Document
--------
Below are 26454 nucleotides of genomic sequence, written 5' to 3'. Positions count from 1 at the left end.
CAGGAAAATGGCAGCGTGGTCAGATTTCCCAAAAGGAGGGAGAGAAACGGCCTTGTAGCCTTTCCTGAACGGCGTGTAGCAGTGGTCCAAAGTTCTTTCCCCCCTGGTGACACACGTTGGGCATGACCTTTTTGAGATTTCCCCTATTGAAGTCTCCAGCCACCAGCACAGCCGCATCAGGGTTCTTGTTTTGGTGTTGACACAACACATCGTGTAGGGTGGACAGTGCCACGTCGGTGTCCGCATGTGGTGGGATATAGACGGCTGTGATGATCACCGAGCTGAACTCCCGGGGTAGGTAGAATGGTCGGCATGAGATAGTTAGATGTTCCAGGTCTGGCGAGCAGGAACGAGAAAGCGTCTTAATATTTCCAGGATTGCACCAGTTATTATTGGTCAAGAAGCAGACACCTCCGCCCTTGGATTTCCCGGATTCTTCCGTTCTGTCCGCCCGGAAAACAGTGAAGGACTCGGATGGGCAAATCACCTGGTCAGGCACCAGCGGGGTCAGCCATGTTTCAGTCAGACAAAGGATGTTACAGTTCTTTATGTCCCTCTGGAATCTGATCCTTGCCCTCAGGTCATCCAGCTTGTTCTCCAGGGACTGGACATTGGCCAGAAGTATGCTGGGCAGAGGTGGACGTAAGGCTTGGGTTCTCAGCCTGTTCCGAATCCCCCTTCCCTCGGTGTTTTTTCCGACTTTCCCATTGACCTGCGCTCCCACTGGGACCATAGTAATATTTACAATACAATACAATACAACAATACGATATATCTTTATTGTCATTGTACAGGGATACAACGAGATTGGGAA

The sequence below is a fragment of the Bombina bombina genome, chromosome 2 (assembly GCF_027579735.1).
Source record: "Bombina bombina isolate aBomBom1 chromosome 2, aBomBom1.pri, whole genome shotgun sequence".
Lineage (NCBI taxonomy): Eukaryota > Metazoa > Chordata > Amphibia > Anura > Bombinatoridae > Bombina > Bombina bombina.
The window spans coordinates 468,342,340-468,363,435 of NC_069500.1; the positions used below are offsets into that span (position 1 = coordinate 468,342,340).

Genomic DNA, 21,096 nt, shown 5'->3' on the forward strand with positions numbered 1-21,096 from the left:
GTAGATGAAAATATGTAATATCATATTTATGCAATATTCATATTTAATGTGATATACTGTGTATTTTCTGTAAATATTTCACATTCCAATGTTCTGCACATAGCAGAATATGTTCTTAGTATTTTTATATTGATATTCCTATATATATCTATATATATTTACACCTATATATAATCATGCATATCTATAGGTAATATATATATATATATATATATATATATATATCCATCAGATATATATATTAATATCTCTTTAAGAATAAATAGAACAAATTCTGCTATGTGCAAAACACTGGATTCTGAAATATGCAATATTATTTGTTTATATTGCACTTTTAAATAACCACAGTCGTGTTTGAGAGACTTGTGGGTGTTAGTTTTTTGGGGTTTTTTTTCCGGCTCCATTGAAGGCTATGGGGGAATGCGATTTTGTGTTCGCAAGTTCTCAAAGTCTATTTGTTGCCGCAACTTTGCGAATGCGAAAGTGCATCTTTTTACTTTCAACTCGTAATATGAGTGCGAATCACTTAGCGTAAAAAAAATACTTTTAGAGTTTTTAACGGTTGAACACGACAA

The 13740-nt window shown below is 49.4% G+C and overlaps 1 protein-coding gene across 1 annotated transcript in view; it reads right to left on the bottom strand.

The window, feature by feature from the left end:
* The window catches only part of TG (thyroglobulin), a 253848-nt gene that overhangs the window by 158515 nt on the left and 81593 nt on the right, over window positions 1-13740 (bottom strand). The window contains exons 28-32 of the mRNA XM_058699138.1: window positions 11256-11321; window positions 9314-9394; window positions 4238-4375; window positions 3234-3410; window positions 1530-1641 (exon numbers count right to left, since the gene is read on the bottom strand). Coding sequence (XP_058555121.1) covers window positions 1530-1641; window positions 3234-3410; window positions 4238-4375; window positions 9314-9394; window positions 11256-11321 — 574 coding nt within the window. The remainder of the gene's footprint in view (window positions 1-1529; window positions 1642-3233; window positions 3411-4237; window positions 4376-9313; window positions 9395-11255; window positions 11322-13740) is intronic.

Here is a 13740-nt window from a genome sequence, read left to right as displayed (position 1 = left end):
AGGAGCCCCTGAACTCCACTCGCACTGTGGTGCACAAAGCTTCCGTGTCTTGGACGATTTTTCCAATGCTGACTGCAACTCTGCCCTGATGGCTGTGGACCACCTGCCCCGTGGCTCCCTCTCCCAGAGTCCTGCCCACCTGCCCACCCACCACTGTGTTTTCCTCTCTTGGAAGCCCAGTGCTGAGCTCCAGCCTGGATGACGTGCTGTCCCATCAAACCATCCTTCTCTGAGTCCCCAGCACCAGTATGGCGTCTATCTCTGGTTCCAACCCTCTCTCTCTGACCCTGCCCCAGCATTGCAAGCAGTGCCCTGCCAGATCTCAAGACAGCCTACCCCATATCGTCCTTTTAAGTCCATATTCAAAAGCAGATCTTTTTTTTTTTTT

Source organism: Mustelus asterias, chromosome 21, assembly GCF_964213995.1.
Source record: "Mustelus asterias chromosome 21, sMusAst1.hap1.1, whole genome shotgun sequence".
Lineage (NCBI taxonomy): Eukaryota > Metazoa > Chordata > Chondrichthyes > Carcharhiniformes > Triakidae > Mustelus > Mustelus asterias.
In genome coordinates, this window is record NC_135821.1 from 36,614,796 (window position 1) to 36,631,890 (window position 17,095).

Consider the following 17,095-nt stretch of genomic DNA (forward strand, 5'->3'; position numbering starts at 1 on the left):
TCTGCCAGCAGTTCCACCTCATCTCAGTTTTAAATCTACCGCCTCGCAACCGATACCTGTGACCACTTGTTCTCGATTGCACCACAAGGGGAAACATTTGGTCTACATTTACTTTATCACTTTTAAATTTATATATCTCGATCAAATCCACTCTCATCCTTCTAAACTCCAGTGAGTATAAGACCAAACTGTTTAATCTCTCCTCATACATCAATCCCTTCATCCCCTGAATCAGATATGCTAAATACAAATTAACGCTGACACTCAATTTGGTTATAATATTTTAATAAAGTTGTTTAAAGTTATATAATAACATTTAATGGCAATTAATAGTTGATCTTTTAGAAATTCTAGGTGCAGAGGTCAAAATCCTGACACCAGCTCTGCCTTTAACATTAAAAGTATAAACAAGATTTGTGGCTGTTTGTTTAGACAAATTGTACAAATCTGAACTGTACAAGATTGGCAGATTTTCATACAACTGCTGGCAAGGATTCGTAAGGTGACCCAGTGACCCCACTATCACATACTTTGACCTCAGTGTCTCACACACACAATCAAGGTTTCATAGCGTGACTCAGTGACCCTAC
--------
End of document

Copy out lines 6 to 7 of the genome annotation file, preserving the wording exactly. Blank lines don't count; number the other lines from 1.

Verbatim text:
The window spans coordinates 468,342,340-468,363,435 of NC_069500.1; the positions used below are offsets into that span (position 1 = coordinate 468,342,340).

Genomic DNA, 21,096 nt, shown 5'->3' on the forward strand with positions numbered 1-21,096 from the left: